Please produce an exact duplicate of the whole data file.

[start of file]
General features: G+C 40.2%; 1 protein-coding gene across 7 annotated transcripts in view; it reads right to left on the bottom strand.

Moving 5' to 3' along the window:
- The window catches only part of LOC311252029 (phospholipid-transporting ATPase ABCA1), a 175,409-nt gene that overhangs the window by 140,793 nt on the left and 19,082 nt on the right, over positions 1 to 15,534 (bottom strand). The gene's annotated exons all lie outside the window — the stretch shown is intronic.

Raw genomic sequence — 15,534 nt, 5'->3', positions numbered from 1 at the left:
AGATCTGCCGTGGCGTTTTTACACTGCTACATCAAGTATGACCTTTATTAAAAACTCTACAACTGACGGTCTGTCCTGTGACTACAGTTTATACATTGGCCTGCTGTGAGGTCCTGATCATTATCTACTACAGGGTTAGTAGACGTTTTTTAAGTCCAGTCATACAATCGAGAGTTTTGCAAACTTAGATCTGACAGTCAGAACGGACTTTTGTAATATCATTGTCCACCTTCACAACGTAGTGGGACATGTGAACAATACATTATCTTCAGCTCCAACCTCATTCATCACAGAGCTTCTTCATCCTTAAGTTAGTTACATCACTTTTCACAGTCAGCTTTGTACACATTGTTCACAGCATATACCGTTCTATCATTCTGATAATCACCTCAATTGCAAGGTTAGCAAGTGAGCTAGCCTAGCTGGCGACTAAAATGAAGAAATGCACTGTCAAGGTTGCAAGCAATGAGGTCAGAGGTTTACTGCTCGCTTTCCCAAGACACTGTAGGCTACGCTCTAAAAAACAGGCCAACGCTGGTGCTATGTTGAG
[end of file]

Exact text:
General features: G+C 40.2%; 1 protein-coding gene across 7 annotated transcripts in view; it reads right to left on the bottom strand.

Moving 5' to 3' along the window:
- The window catches only part of LOC311252029 (phospholipid-transporting ATPase ABCA1), a 175,409-nt gene that overhangs the window by 140,793 nt on the left and 19,082 nt on the right, over positions 1 to 15,534 (bottom strand). The gene's annotated exons all lie outside the window — the stretch shown is intronic.

Raw genomic sequence — 15,534 nt, 5'->3', positions numbered from 1 at the left:
AGATCTGCCGTGGCGTTTTTACACTGCTACATCAAGTATGACCTTTATTAAAAACTCTACAACTGACGGTCTGTCCTGTGACTACAGTTTATACATTGGCCTGCTGTGAGGTCCTGATCATTATCTACTACAGGGTTAGTAGACGTTTTTTAAGTCCAGTCATACAATCGAGAGTTTTGCAAACTTAGATCTGACAGTCAGAACGGACTTTTGTAATATCATTGTCCACCTTCACAACGTAGTGGGACATGTGAACAATACATTATCTTCAGCTCCAACCTCATTCATCACAGAGCTTCTTCATCCTTAAGTTAGTTACATCACTTTTCACAGTCAGCTTTGTACACATTGTTCACAGCATATACCGTTCTATCATTCTGATAATCACCTCAATTGCAAGGTTAGCAAGTGAGCTAGCCTAGCTGGCGACTAAAATGAAGAAATGCACTGTCAAGGTTGCAAGCAATGAGGTCAGAGGTTTACTGCTCGCTTTCCCAAGACACTGTAGGCTACGCTCTAAAAAACAGGCCAACGCTGGTGCTATGTTGAG